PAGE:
There were many people walking this way and that along the sidewalk, and many minivans and other carts rolling along in the street. The traffic was heavy, but seemed orderly to Tariq, with all the cars going in a given direction staying to the same side of the street, and taking turns at intersections to let others pass. The people — every one of them human — were of a wide range of skin and hair colors, most of them lighter-skinned than her but some as dark or darker. Many of the young women were dressed like the scouts, in tight trousers and short-sleeved tunics, but some wore skirts or dresses, many with the hem above the knees, to Tariq’s astonishment and indignation. Some had low-cut tunics or blouses that revealed nearly half of their breasts. Only a handful of them were dressed more modestly than the scouts had found their borrowed bodies dressed, with longer sleeves, looser trousers or higher collars; none wore veils.

“In here,” Melanie said, and led them through a double glass door into a vast open space filled with what turned out to be racks of ready-made clothing in all the styles they had seen on the people in the streets and then some. As they followed Melanie to the privy — which turned out to be a particular kind of privy called a “restroom” — Tariq looked around, and was puzzled to see no tailors or seamstresses working, in spite of the vast amounts of clothing. Nor did she see any bolts of cloth for making the clothes. Melanie led them through an opaque swinging door with the word “Women” emblazoned on it (after so many glass or half-glass doors, and the sliding door of the elevator, Tariq no longer took it for granted that a door would look or function normally), and said:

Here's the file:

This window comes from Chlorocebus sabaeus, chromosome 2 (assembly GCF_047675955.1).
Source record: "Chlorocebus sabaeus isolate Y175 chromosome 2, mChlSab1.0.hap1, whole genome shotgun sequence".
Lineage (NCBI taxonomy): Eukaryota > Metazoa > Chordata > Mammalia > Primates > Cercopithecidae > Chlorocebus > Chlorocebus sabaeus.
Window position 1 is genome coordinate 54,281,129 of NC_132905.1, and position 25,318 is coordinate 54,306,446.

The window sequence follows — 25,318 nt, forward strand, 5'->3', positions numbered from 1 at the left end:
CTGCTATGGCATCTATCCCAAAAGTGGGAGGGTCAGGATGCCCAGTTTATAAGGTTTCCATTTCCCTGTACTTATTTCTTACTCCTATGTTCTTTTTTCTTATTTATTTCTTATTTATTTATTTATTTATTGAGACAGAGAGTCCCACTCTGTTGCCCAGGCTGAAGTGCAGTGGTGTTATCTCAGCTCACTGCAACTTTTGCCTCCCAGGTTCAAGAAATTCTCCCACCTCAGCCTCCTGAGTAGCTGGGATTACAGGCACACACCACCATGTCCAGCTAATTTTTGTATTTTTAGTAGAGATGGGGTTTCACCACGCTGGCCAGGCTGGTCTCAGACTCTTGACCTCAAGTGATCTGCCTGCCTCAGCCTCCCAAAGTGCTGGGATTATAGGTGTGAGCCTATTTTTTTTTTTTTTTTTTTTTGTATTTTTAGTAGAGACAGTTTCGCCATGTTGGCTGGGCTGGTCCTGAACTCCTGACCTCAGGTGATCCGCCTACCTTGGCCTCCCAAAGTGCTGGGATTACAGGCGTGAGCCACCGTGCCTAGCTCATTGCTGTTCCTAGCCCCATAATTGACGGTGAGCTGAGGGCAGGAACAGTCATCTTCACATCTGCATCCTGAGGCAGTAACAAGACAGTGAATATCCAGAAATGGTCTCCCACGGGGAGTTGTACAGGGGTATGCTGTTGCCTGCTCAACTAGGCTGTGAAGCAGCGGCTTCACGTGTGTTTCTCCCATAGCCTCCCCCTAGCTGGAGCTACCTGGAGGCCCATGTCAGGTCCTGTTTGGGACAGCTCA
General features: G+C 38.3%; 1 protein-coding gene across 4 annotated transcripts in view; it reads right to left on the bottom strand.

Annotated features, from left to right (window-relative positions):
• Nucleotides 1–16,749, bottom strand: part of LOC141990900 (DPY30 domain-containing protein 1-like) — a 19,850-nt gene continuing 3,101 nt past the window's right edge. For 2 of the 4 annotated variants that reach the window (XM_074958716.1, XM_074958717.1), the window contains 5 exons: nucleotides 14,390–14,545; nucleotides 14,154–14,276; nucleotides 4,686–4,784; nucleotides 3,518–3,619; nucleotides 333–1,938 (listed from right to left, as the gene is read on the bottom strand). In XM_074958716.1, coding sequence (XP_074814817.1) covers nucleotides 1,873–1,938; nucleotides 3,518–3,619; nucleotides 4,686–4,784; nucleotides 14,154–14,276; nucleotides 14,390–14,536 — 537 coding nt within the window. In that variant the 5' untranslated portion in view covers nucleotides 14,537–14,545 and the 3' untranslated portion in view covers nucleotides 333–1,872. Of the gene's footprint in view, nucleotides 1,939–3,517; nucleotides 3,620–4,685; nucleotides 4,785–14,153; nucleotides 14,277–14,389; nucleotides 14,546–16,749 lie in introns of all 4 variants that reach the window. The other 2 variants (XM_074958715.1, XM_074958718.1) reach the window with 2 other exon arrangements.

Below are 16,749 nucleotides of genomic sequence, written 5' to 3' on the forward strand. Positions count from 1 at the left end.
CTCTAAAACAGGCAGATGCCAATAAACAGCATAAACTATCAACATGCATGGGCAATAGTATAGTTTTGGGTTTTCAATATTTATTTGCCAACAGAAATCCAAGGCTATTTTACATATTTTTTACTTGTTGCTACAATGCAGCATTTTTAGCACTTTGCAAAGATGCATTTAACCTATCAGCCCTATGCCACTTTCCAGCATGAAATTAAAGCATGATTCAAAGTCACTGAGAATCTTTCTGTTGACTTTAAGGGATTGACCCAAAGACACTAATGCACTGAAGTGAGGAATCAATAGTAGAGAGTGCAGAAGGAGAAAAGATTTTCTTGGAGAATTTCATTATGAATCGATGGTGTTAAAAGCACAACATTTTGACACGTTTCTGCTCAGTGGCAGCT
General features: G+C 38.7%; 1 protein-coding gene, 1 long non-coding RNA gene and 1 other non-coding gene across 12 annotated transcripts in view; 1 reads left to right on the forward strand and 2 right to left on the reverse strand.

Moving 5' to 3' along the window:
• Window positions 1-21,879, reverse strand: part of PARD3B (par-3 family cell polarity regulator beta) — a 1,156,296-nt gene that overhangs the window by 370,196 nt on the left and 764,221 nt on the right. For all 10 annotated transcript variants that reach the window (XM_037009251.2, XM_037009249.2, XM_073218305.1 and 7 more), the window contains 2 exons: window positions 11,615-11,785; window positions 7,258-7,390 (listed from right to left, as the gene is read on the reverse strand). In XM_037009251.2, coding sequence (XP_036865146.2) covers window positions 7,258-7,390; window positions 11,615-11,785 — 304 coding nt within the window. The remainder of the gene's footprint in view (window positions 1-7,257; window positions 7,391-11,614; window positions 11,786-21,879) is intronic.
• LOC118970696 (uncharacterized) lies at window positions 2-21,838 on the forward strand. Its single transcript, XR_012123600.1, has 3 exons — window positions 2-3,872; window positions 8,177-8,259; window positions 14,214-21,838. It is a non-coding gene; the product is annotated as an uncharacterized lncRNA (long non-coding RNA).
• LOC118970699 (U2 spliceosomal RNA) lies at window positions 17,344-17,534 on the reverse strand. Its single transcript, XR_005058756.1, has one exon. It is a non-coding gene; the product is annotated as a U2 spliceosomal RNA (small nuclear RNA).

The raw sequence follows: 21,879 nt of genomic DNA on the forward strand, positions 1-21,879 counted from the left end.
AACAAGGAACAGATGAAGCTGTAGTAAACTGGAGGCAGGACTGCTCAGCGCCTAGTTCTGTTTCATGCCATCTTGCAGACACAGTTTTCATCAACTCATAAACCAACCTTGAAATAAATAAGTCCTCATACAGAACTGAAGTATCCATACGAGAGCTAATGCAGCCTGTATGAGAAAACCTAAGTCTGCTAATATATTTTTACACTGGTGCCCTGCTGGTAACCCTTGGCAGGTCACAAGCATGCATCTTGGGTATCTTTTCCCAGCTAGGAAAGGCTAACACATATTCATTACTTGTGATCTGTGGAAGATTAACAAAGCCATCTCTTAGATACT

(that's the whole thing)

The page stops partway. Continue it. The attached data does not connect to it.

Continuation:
“I’m not sure if you’ve got indoor plumbing in your part of the world...? They didn’t in the places I’ve visited, but Ms. G. tells me it’s a big place, and some parts of it are more advanced than others...”

“I don’t know the phrase ‘indoor plumbing’,” Lauren said, “so we probably don’t have it. I’ve noticed that the Gray One’s language spell doesn’t give us knowledge of words corresponding to things we don’t have in our world.”

“Yeah, that’s a kink she’s still working out of it. She’s already improved it a lot, though. Our visitors used to have trouble with idioms and figures of speech, but you can handle them fine; it’s just words that don’t match up to concepts you already have that don’t make sense. So, let me show you...” Melanie opened another swinging door, one of several in the room, to reveal a fine chamber-pot, as comfortable as the best in the sultan’s palace, except that it had no backrest. “Sit here and do your business, and when you’re done, press this lever here —” She demonstrated, and there was a whooshing sound. “That flushes it away. Oh, and use the paper on this roll to wipe with. Sorry if I’m explaining anything obvious — I’ve been to several places in your world, but not to your country yet.”